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Wednesday, March 28, 2018

Fishing in Kochi

Kochi City CIR, TJ Yanagitsuru
 
   Fishing in Kochi probably conjures images of Ipponzuri-fishing for Katsuo, but did you know you can enjoy a vast array of other different types of fishing in Kochi?

   The Kuroshio sea current flows off of the Tosa coast, and many different types of fish inhabit the beautiful oceans. Kochi’s long coastline extends 713 kilometers from east to west, and in addition to the 88 fishing ports which dot the coastline, there are jetties, beaches, searocks, and anchored fishing rafts, resulting in innumerable places you can fish from. Anglers from outside of the prefecture make the long trek to Kochi, in order to enjoy this perfect fishing environment.
The boat we went on, the Roman 3-go.

Tenya rig with two hooks.
What is “Hitotsu-tenya”?
   The type of fishing we tried out this time is called “Hitotsu-tenya” and it uses Ebi (shrimp) as bait. Although many fish types can be caught with this method, the main target is Madai (sea bream), and it is the literal embodiment of the Japanese proverb “use Ebi to catch Madai” (“throw out a sprat to catch a mackerel”). A “Tenya” is a rig with two hooks attached to a weight. To use a Tenya: 1. Set the shrimp on the hooks of the Tenya. 2. Drop the Tenya down to the bottom. 3. Once you feel the Tenya hit the bottom, reel it in slightly to get rid of any slack in the line, and wait for the fish to bite. 4. If there are no bites, flick the rod up and let the Tenya fall slowly, and wait for the fish to bite again. 5. Repeat until the fish bites, and if you feel a bite, jerk the rod up to set the hook.
 
Setting the Tenya.
Things to bring
   Fishing tackle, rigs, life jacket, cooler, clothes suitable for the weather, food and drinks, motion sickness medicine, etc.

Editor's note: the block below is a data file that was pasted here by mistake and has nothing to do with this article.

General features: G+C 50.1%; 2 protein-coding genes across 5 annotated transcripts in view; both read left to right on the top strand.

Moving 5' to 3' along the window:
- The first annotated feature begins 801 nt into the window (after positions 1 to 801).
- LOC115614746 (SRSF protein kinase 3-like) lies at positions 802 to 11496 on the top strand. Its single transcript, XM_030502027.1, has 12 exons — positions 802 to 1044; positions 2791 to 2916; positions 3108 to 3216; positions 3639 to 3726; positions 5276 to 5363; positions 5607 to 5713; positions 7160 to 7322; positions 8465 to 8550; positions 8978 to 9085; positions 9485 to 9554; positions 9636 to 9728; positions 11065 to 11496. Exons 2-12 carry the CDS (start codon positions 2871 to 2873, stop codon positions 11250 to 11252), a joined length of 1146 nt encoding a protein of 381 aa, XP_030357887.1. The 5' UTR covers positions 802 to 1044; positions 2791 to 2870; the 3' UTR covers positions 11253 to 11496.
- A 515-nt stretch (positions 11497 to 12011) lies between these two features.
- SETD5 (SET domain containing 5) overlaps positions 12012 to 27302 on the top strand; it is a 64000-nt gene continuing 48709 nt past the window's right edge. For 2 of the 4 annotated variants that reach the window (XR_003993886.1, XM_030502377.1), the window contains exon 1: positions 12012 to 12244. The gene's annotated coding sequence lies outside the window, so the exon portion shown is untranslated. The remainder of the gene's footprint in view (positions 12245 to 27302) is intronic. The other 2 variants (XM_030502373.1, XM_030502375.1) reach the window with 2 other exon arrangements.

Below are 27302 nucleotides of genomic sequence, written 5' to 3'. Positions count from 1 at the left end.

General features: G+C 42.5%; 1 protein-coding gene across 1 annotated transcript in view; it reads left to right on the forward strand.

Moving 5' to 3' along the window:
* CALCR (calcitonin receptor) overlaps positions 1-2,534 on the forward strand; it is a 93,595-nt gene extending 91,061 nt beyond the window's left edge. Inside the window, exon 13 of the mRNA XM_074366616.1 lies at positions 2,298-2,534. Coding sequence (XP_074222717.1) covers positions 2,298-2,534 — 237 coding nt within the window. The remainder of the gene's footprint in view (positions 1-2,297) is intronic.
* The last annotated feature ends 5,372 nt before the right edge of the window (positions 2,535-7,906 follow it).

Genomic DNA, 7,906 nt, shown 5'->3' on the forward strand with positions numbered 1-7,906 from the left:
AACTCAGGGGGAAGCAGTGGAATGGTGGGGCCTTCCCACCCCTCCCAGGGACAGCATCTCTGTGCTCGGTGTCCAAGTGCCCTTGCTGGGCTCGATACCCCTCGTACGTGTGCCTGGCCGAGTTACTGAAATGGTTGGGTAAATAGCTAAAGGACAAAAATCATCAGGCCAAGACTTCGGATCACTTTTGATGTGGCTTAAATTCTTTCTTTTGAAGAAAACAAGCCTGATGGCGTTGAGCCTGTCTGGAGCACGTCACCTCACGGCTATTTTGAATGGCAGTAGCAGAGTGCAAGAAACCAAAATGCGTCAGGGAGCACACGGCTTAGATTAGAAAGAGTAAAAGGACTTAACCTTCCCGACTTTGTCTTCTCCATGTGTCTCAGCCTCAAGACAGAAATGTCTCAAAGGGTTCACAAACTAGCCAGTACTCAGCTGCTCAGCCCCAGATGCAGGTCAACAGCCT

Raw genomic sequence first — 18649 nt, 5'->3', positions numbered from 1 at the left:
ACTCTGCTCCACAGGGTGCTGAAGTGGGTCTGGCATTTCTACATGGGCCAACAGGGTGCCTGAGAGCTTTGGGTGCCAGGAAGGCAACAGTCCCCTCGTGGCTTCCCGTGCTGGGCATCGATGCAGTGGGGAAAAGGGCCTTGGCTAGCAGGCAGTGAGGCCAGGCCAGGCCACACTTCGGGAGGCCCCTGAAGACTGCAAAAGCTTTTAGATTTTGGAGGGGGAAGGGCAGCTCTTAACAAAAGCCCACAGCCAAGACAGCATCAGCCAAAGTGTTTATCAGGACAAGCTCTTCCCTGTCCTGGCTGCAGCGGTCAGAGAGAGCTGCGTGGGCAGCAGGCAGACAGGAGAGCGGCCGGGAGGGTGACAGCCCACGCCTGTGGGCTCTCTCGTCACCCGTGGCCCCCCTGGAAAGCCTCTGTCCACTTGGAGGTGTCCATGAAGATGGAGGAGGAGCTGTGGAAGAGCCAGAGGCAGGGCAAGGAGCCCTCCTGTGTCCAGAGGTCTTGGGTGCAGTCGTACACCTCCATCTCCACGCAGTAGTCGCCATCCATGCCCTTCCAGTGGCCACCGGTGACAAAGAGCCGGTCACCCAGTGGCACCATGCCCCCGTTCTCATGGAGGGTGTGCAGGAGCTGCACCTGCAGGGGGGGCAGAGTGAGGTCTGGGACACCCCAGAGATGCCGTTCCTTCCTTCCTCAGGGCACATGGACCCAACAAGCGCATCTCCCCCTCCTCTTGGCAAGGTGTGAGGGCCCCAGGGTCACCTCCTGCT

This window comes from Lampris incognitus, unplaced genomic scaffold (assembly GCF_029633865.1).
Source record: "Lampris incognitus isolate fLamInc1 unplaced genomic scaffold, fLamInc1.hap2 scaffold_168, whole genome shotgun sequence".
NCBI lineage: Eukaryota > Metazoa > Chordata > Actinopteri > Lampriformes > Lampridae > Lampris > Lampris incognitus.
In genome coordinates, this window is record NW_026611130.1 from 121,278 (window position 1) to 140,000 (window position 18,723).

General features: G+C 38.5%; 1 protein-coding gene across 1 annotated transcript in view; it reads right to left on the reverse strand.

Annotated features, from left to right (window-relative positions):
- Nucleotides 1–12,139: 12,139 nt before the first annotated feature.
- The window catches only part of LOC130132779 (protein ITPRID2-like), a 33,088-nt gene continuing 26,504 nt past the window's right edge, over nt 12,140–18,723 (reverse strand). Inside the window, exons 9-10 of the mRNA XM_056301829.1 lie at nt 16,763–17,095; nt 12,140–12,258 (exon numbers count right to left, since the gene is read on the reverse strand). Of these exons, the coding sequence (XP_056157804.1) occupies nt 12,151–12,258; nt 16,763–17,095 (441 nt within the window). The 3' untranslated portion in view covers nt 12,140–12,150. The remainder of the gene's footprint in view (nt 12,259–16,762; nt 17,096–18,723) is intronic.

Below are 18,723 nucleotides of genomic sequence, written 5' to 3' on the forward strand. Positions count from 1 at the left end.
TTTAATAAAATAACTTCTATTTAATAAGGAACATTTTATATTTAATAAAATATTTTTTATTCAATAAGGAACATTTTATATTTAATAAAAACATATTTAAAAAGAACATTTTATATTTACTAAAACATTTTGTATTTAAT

Super-rare Shiro Amadai!
   We began fishing at a point about 40 minutes away from the port. As the captain announced, “32 meters. Go ahead,” everybody dropped their rigs into the water.

   KIA staff member, Hirose-san got the first bite, and caught a small Itoyoridai (threadfin bream). From there, small Itoyoridai were biting for about two hours, but most were too small to keep. The big fish weren’t biting, perhaps because of the low water temperature. Even in those circumstances, Hirosesan was able to catch the most expensive fish of the day: a Shiro Amadai (white tilefish). The fact that the extremely rare Shiro Amadai was caught in the waters off of Kochi was surprising. The fish rarely bit from that point on, but in the end we still managed to catch a Ginfugu (green rough-backed puffer) in addition to the Itoyoridai and Shiro Amadai in the end. Altogether many types of fish were caught with others on the boat catching a large Madai and Aohata (banded grouper).
 
The charm of Kochi fishing
   In addition to all the fishing spots and types of fish in Kochi, there is a wide variety in the types of fishing as well. This time we experienced a form of boat-fishing called Hitotsu-tenya, but there are also types of fishing which require advance preparation such as Isozuri (rock fishing), where anglers take a boat to rocky outcrops in the sea and scatter bait to target Gure (largescale blackfish), as well as more accessible forms which only require tackle and a lure such as Eging, where an Egi (bait log) is used to attract squid, and seabass fishing, where a lure is used to target Suzuki (seabass). One of the best things about fishing in Kochi is the fact that you can enjoy whatever type of fishing that fits you.
Upper left: Aohata (banded grouper), Upper right:
Madai (sea bream), Bottom: the fish we caught.
 
 
 

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